Cape Breton Home of our Hearts
Those of you who, like me, think single malt whisky from Scotland is one of the best premium spirit categories, probably also understand that just because the most famous versions come from Scotland doesn’t mean other countries can’t make high quality single malt whisky. Japan is serious about it, as is Ireland an so is Glenora Distillery in Cape Breton.
Photo:Courtesy of Glenora
The tasters who participated in the 2011 International Review of Spirits, held by the Beverage Testing Institute in Chicago, certainly agree, as they scored two Glenora Whiskies at 95 and 93 points out of 100, respectively. That’s damn close to perfect.
Glenora, who make their single malt whiskies in the town of Glenville, on the gorgeous west coast in Inverness County, recently won a nine-year battle with the Scots (the Scottish Whisky Association, actually) over the right to use the word Glen in trademarks, so this is just another in a series of good news items. Their regular release, the rare 10-year-old single malt Canadian whisky, available at the ANBL for $75.99, was scored 95, and described as “exceptional,” while their Battle of the Glen 15-year-old single malt Canadian whisky, bottled in honour of the 1999 trademark win, was scored 93, and also pronounced as “exceptional.” That’s impressive.
To put this in perspective, you can visit the www.tastings.com website and see scores on various single malt scotch whiskies. The four highest scoring Scottish single malts currently on the site, all scoring 95, were Springbank 15-year-old, Glenlivet XXV, Dalmore Astrum 40-year-old and Isle of Jura 21-year-old. These range in price (American prices) from $115-$3,000. This makes the Glenora 10-year-old seem quite a value at $75 Canadian. Note that the Glenora products are not yet on their site, being very recent results.
Regardless of what you think of scoring spirits, wines, or anything, these results show that we should be proud of our whisky and think of it on the same level as our favourite scotch, even if it is not trying to be scotch – it is a delicious beverage in its own right.
The rare 10-year-old was also listed in whisky expert Ian Buxton’s book: 101 Whiskies to Try Before You Die. Adding to these results was the recent results of the 2011 World Whiskies Awards associated with Whisky Magazine, where Battle of the Glen was in the shortlist for Best of the Rest of the World Single Malt and was the top in the 13- to 20-year-old category. This category refers to single malts not from Scotland or Japan. Interestingly, the top overall single malt and blended malt in the world at this competition were both from Japan. It sounds like the Scots should worry about the Japanese rather than picking on a distillery in Nova Scotia.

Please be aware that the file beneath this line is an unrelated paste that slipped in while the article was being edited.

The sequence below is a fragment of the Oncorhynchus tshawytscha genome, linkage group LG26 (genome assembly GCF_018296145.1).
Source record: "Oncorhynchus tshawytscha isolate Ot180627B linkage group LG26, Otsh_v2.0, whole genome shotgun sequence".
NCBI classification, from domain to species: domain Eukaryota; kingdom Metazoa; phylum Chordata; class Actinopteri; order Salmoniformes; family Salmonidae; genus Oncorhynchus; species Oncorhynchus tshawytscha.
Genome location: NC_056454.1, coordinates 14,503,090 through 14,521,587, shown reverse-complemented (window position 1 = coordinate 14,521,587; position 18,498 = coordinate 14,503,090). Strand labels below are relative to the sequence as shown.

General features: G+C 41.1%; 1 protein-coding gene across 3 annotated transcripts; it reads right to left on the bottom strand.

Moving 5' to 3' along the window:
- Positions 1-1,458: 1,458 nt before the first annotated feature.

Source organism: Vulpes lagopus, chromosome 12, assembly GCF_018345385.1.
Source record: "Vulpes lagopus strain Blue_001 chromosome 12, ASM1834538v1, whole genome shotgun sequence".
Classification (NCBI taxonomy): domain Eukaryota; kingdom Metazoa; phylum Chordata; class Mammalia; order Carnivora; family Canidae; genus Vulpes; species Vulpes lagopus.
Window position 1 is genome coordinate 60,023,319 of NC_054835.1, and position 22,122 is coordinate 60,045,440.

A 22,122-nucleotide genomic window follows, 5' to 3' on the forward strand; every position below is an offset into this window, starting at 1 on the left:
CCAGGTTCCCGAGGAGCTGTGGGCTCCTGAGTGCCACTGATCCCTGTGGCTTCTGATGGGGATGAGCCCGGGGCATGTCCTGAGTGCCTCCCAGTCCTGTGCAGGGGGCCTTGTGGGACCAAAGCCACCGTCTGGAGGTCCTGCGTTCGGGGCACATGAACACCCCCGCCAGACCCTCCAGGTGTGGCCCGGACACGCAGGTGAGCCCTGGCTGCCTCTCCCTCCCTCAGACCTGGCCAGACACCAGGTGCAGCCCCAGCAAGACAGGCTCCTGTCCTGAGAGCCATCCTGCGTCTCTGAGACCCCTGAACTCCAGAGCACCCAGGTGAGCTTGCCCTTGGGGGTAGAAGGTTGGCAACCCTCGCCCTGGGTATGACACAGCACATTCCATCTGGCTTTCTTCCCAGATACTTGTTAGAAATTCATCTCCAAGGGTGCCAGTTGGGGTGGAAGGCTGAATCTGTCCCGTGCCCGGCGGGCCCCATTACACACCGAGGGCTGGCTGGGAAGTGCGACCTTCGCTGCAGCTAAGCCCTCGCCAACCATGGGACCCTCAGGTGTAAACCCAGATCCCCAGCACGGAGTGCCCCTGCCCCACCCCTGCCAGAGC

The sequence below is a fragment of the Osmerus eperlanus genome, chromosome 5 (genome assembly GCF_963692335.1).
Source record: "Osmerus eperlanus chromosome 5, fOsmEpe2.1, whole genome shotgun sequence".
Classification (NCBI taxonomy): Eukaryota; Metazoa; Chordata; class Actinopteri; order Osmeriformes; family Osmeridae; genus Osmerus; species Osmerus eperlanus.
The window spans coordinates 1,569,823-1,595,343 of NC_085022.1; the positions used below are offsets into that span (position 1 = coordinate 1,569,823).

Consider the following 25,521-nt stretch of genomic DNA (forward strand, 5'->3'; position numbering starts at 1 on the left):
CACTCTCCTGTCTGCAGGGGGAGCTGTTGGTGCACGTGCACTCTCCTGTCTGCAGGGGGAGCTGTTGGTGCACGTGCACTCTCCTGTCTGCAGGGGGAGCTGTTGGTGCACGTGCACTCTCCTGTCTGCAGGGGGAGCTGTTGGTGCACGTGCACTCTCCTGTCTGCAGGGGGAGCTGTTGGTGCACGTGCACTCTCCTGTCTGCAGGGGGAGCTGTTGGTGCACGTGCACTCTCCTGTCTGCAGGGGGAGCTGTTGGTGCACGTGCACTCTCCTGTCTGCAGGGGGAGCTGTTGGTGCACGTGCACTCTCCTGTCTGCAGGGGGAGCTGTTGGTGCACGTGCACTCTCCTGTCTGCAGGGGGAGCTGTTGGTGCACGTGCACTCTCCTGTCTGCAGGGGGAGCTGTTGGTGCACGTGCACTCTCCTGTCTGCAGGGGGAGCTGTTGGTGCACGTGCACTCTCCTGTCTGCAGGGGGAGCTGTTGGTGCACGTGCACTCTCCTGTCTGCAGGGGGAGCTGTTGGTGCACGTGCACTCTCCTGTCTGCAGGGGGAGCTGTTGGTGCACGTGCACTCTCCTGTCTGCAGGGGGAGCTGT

I visited the distillery again recently, luckily catching part of the annual Celtic Colours festival at the same time. I had a brief tour, tasting some older barrel samples, then the Battle of the Glen and Rare 10-year-old, alongside several others. In my estimation the quality of the whisky from Glenora has consistently improved and what they have on offer now is very special indeed.
There are particular house characteristics, which I noted as apple fruit and floral notes such as heather and lavender. There are also the expected smoky notes, although subtle, and woody flavours, as well as some honey and caramel-malt flavours. The Battle of the Glen has more “oomph” than the Rare 10-year-old, with more body, complexity and wood flavours, including caramel.
After this I simply enjoyed the free live fiddle and piano music in their cozy pub, with a good meal and took a lovely walk the next morning (after a hearty breakfast at the inn) to check out the changing fall colours, before heading to the Red Shoe pub in Mabou for a delicious lunch with Nova Scotia craft beer from Propeller and Garrison. The inn, distillery and surrounding area are true Maritime treasures. For more information go to www.glenoradistillery.com.
WHISKY OF THE WEEK
Glenora Rare 10-year-old Single Malt Canadian Whisky $74.99
Raise Your Spirits!
Courtesy: Telegraph Journal_CanadaEast
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